Bonello: Exactly. We are a very small team, and when you’ve got a small team, you provide everyone great growth opportunities so they really get involved in many different things. And I think that they see their direct impact on patient care. I know I do, and I think that is very meaningful for everyone.
Gamble: Absolutely, and it can be a little more difficult for people to see that who aren’t clinicians but there are ways to help that along. That’s a really big thing knowing that you are impacting patient care.
Bonello: It is. It’s huge here. I think everyone talks about care all day long; it really doesn’t matter what department you’re in. Sometimes the chief financial officer, as we’re talking about care, will say, ‘I really feel like I’ve gained my nursing degree today.’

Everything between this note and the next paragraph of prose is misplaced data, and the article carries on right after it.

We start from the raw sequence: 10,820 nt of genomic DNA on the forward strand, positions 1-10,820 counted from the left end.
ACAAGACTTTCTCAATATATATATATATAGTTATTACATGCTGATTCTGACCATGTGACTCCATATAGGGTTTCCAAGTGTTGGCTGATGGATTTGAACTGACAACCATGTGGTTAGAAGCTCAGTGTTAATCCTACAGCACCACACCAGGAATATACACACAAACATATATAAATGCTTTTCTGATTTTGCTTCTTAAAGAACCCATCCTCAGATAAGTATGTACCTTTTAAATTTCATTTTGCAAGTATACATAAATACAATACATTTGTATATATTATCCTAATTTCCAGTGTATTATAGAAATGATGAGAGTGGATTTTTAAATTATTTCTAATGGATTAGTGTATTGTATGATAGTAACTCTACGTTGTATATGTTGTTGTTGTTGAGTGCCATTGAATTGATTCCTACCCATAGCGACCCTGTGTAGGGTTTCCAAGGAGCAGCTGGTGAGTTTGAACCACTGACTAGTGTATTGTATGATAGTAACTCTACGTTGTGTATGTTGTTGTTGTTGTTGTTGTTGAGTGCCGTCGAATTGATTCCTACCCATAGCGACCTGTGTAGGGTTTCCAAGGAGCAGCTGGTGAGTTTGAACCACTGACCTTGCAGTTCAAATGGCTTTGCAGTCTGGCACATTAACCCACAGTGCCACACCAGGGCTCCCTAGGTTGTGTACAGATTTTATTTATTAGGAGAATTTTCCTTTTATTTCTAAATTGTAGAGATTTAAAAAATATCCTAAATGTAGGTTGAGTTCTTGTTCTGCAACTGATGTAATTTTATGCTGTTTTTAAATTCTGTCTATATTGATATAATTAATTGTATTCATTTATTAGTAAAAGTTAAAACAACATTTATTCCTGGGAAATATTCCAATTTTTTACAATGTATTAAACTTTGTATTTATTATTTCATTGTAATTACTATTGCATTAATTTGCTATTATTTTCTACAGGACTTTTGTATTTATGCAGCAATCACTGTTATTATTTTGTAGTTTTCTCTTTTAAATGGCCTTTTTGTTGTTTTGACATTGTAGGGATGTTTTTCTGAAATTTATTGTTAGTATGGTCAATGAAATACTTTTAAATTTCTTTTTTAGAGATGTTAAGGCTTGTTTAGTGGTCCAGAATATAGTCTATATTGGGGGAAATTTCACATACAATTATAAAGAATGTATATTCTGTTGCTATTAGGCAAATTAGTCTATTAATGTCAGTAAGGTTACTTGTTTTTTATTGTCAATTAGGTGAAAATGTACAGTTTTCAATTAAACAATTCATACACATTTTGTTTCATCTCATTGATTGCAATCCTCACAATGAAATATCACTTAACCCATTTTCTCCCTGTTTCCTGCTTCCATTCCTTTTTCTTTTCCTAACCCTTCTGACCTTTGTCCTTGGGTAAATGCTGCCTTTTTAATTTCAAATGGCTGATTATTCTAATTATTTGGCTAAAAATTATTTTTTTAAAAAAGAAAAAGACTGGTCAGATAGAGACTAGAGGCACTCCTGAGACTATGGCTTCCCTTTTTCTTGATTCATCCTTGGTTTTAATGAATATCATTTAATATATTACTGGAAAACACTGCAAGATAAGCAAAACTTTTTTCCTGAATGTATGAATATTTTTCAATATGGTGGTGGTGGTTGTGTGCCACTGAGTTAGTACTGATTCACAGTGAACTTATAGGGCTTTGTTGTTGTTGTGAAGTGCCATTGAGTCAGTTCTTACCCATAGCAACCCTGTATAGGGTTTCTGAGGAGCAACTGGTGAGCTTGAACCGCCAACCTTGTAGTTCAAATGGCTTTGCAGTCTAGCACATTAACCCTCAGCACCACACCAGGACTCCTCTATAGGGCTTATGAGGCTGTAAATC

Gamble: I think that’s really important. As far as actual data exchange with the hospitals, you are dealing with different EHR systems. How does happen, and have there been challenges with that?
Bonello: They’re not really challenges but really knowing when both organizations are ready. If you have another Epic hospital partner, there is going to be a heightened readiness automatically, because if we both use Epic, we have tools to allow us to share the CCD in a robust manner and much more easily. So we’re going to focus on those relationships right away because we can hit it. And we’re going to focus first on making sure that we receive all of the pushes — all the discharge summaries for any of our patients at an Epic hospital that has been discharged. And then we’re going to work with some of our Epic partners on some of the referral flows to make sure that the hospitals and specialists particularly get all of the correct referral information. And so we’re doing it by specialty area.